Priority Research Papers:
Targeting the SIN3A-PF1 interaction inhibits epithelial to mesenchymal transition and maintenance of a stem cell phenotype in triple negative breast cancer
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Nidhi Bansal1, Kevin Petrie2, Rossitza Christova2,*, Chi-Yeh Chung3,*, Boris A. Leibovitch1, Louise Howell2, Veronica Gil2, Yordan Sbirkov2, EunJee Lee4, Joanna Wexler1, Edgardo V. Ariztia1, Rajal Sharma1, Jun Zhu4, Emily Bernstein5, Ming-Ming Zhou1, Arthur Zelent6, Eduardo Farias1 and Samuel Waxman1
1 Division of Hematology and Oncology, The Tisch Cancer Institute, Icahn School of Medicine at Mount Sinai, New York, USA
2 Division of Clinical Studies, Institute of Cancer Research, Sutton, United Kingdom
3 Department of Oncological Sciences, Department of Genetics and Genomic Sciences, Graduate School of Biomedical Sciences, Icahn School of Medicine at Mount Sinai, New York, USA
4 Genetics and Genomic Science, Icahn School of Medicine at Mount Sinai, New York, USA
5 Department of Oncological Sciences, Graduate School of Biomedical Sciences, Icahn School of Medicine at Mount Sinai, New York, USA
6 Division of Hemato-Oncology, Department of Medicine, Sylvester Comprehensive Cancer Center, Miller School of Medicine, University of Miami, Florida, USA
* These authors have contributed equally to this work
Samuel Waxman, email:
Keywords: epigenetics, SIN3, PF1, triple negative breast cancer, cancer stem cells
Received: July 17, 2015 Accepted: September 24, 2015 Published: October 09, 2015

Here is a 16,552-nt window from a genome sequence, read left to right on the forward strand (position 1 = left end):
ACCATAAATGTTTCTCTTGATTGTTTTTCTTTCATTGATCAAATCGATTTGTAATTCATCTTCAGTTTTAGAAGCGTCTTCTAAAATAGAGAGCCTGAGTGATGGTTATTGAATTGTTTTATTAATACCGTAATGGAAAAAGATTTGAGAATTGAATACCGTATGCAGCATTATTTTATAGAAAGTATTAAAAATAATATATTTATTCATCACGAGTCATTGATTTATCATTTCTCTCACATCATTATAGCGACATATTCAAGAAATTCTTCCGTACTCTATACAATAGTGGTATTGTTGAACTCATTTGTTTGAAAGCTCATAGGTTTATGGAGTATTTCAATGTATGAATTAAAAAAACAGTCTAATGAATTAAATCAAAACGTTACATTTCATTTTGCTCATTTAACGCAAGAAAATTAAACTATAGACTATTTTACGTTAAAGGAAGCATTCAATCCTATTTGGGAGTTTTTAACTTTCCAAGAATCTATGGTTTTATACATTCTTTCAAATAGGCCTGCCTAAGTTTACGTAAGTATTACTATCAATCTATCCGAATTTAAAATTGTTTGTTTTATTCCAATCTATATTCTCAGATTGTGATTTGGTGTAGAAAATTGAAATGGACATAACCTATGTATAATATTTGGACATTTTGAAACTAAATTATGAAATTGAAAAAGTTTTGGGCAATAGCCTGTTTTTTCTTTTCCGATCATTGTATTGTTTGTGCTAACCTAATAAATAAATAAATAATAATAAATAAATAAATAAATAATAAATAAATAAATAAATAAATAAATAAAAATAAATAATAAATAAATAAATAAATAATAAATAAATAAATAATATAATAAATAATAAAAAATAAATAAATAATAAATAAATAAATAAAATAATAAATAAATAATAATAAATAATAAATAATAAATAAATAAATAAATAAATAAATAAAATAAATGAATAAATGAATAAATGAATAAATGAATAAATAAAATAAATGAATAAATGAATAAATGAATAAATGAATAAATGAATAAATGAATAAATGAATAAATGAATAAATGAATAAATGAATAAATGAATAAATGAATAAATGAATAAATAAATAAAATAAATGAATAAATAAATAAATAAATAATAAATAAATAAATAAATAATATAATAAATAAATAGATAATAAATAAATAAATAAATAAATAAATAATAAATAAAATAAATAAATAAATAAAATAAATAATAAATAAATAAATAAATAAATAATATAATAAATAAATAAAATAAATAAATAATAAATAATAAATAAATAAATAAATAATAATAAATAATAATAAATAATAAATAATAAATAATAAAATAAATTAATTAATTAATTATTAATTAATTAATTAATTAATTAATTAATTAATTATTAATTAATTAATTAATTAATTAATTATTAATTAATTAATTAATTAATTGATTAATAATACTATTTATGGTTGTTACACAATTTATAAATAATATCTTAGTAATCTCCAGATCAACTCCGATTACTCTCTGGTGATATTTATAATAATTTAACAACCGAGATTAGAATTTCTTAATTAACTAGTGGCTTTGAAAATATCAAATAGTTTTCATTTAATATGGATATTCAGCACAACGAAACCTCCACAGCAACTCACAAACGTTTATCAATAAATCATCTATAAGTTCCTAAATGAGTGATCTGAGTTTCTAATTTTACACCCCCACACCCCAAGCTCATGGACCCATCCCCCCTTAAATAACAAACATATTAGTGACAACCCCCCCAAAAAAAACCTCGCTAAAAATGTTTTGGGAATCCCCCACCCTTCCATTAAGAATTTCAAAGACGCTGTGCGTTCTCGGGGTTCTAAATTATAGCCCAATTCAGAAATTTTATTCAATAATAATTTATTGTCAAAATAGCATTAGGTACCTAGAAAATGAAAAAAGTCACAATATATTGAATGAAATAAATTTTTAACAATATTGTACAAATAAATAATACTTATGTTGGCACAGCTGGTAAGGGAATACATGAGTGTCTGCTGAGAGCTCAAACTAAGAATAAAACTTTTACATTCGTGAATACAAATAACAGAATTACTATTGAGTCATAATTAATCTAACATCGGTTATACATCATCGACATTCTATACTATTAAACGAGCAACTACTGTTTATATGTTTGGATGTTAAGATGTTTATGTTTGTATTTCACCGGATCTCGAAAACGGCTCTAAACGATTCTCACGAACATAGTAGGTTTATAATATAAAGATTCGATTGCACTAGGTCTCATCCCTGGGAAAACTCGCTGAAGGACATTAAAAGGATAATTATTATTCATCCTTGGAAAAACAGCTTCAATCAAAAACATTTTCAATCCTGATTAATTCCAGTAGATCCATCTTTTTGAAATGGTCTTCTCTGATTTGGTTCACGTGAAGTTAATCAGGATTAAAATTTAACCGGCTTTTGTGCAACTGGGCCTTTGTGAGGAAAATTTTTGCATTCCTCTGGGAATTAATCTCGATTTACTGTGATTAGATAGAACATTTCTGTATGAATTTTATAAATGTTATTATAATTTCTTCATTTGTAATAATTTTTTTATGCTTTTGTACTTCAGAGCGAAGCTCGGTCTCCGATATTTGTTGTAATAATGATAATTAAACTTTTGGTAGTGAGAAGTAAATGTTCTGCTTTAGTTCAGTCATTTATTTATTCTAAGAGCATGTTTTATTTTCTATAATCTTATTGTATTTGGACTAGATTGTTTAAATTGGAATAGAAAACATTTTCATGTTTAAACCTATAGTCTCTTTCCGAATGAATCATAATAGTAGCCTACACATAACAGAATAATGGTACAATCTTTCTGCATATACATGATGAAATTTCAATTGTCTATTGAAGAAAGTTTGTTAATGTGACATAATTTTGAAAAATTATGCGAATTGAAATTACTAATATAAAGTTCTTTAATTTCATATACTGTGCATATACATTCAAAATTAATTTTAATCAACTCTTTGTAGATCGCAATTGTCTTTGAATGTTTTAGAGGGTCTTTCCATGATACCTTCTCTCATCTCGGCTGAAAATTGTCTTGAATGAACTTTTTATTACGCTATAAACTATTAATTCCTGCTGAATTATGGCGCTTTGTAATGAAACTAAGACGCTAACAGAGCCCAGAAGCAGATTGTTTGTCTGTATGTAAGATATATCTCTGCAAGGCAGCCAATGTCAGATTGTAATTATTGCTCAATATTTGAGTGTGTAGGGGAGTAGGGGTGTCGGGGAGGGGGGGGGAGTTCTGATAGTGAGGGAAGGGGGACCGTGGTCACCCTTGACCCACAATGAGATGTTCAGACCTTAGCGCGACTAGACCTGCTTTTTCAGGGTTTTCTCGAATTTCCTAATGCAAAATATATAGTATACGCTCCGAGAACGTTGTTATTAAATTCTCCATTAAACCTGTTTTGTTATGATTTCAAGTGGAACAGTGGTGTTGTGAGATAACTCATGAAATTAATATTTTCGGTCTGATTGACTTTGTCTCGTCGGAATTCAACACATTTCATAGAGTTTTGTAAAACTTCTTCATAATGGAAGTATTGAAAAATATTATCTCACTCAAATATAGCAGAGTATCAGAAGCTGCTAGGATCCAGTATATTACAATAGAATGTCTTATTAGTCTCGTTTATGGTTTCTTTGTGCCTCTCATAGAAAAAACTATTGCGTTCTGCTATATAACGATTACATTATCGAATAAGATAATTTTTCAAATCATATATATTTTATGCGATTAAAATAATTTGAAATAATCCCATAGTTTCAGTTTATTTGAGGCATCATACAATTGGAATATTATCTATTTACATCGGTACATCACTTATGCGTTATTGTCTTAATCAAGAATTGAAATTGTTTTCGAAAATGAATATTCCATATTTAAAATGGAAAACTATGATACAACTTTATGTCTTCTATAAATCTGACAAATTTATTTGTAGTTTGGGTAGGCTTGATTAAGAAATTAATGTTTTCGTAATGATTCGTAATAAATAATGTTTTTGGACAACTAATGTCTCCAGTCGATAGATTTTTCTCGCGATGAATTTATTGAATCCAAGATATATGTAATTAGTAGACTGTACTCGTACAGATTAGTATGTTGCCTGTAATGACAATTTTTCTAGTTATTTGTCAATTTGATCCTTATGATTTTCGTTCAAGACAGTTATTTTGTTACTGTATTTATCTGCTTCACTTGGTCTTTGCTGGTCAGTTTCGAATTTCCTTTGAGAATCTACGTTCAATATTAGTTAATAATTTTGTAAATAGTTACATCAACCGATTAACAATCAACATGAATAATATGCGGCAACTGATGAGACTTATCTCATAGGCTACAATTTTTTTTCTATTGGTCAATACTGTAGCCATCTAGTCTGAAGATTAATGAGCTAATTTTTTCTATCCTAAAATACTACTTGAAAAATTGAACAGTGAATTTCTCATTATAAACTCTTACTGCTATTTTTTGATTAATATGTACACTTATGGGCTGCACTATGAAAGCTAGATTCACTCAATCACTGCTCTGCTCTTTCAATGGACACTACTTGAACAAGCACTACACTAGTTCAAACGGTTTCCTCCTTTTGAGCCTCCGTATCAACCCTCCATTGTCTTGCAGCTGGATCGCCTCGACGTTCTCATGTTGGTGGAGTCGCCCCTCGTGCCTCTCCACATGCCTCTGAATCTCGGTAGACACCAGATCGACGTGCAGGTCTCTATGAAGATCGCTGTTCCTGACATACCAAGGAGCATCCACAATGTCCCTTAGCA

Triple negative breast cancer (TNBC) is characterized by a poorly differentiated phenotype and limited treatment options. Aberrant epigenetics in this subtype represent a potential therapeutic opportunity, but a better understanding of the mechanisms contributing to the TNBC pathogenesis is required. The SIN3 molecular scaffold performs a critical role in multiple cellular processes, including epigenetic regulation, and has been identified as a potential therapeutic target. Using a competitive peptide corresponding to the SIN3 interaction domain of MAD (Tat-SID), we investigated the functional consequences of selectively blocking the paired amphipathic α-helix (PAH2) domain of SIN3. Here, we report the identification of the SID-containing adaptor PF1 as a factor required for maintenance of the TNBC stem cell phenotype and epithelial-to-mesenchymal transition (EMT). Tat-SID peptide blocked the interaction between SIN3A and PF1, leading to epigenetic modulation and transcriptional downregulation of TNBC stem cell and EMT markers. Importantly, Tat-SID treatment also led to a reduction in primary tumor growth and disseminated metastatic disease in vivo. In support of these findings, knockdown of PF1 expression phenocopied treatment with Tat-SID both in vitro and in vivo. These results demonstrate a critical role for a complex containing SIN3A and PF1 in TNBC and provide a rational for its therapeutic targeting.
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